More White, American Children Getting Type 1 Diabetes
Cases of type 1 diabetes are increasing among white American children, especially among 5- to 9-year-olds, according to a study published recently in the journal Diabetes.
Almost 6,000 new cases of the disease were diagnosed in the United States among white teenagers and children, ages 19 and younger, between 2002 and 2009. Most new cases were in children between 5 and 9 years old; smaller increases were seen among children and teens 10 to 19 years old. No increase was seen in cases in children 4 years and younger. Boys were slightly more likely to develop the illness than girls.
It’s good to know that in our day and age, medical knowledge and the ability to obtain information have increased so vastly, compared to even just a few decades ago. But even now, prevention is a fundamentally important way to maintain our health and that of our children, so that we won’t need medical interventions too often.
And what are some of the most essential ways to keep our children healthy the natural way? Here are five that should be on every family’s list.
Could Pleasant, Peaceful Family Meals Help Fight Childhood Obesity?
You might not think of it, but having peaceful, pleasant family meals could help maintain children at a healthy weight, according to a new study.
Researchers at the University of Minnesota gave 120 families iPads to record mealtimes for 8 days; half the families had overweight or obese children, and half did not.
Two recent studies examined sugar and salt consumption among American children, and found that American youths tend to eat too much of both.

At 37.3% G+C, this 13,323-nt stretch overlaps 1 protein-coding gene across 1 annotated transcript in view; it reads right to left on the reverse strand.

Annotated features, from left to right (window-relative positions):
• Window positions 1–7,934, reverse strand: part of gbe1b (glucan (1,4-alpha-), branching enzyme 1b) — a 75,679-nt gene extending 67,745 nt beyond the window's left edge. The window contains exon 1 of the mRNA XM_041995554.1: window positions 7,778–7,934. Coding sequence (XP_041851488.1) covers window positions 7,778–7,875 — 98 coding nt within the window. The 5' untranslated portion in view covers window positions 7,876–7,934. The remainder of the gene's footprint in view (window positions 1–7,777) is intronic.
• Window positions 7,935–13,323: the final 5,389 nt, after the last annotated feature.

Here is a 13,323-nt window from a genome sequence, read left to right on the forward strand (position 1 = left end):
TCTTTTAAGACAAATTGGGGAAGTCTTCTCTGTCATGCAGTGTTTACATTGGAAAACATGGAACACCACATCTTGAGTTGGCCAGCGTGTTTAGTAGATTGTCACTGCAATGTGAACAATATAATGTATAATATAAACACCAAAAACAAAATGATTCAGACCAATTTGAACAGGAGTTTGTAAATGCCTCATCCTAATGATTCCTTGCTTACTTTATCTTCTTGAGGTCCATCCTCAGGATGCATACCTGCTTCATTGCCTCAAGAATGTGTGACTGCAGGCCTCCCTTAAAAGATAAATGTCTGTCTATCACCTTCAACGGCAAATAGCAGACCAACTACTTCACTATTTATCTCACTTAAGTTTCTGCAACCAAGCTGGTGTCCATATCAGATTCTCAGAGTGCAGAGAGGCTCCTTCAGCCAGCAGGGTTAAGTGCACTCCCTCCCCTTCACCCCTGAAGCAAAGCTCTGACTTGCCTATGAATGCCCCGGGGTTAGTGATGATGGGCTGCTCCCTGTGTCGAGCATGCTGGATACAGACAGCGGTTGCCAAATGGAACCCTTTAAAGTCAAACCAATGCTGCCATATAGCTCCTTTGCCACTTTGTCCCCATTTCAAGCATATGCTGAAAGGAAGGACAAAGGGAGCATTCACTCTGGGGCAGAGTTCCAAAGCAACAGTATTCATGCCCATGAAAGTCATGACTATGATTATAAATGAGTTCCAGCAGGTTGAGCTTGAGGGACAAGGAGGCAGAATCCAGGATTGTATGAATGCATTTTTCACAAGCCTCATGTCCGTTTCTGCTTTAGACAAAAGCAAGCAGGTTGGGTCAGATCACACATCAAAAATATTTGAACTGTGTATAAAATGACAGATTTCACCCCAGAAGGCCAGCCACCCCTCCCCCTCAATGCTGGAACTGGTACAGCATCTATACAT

One study, published recently in the journal BMC Public Health, found that 60 to 90 percent of school-age children develop cavities, and the researchers concluded that sugar is the number-one reason for that tooth decay. (Adults have an even higher rate: according to an article published in TIME, 92 percent of adults aged 20 to 60 have had tooth decay in at least one tooth.)
It’s common knowledge that people’s life expectancies in developed countries have increased in the last 50 years, as science has uncovered new ways to prevent, treat and cure illnesses. But a study has found that people who were obese or overweight as teenagers are not living longer than similar people did five-plus decades ago.
The life expectancy of an American born in 2011 was 78.7 years, according to the Centers for Disease Control and Prevention; the average lifespan has increased by more than 10 years since 1950. But the death rate for people in the study who had been obese or overweight as teens did not show improvement during that time.
For parents who opt out of school-meal programs and prefer to prepare their kids’ lunches, the following are useful tips, plus some healthy, quick and easy lunch ideas.
Choose Your Bread Carefully!
A good lunch sandwich starts with good bread. Unless you bake your own bread (and most of us don’t), good bread choices at most supermarkets are unfortunately few and far between. A bread may have a wonderfully soft texture and even taste great … but the first thing you should look at before deciding whether to buy it is the ingredients label.
Most people think of heart disease as something that only middle-aged or older folks have to worry about. But long-term studies from the last several decades have shown that heart disease sometimes begins in childhood. Therefore, preventing heart disease later in life begins with eating a healthy diet and developing healthy habits in childhood.
Coronary artery disease, or CAD, is more commonly called heart disease. In truth, CAD can develop into heart disease. CAD is the development of plaques on the walls of arteries that feed the heart muscle. As more plaque is deposited, blood and oxygen flow to the heart are restricted, which can lead to high blood pressure, irregular heartbeats and heart attacks later on.
In January, 2014, General Mills foods announced that it would no longer use genetically modified organisms (GMO’S) to make its original cereal, Cheerios. While Cheerios has never contained GMO oats, the company will now use non-GMO cane sugar, instead of GM beet sugar.
Growing numbers of consumers and advocacy groups are raising concerns about the safety of using genetically altered crops in our food supply; consumer pressure is behind the decision by General Mills.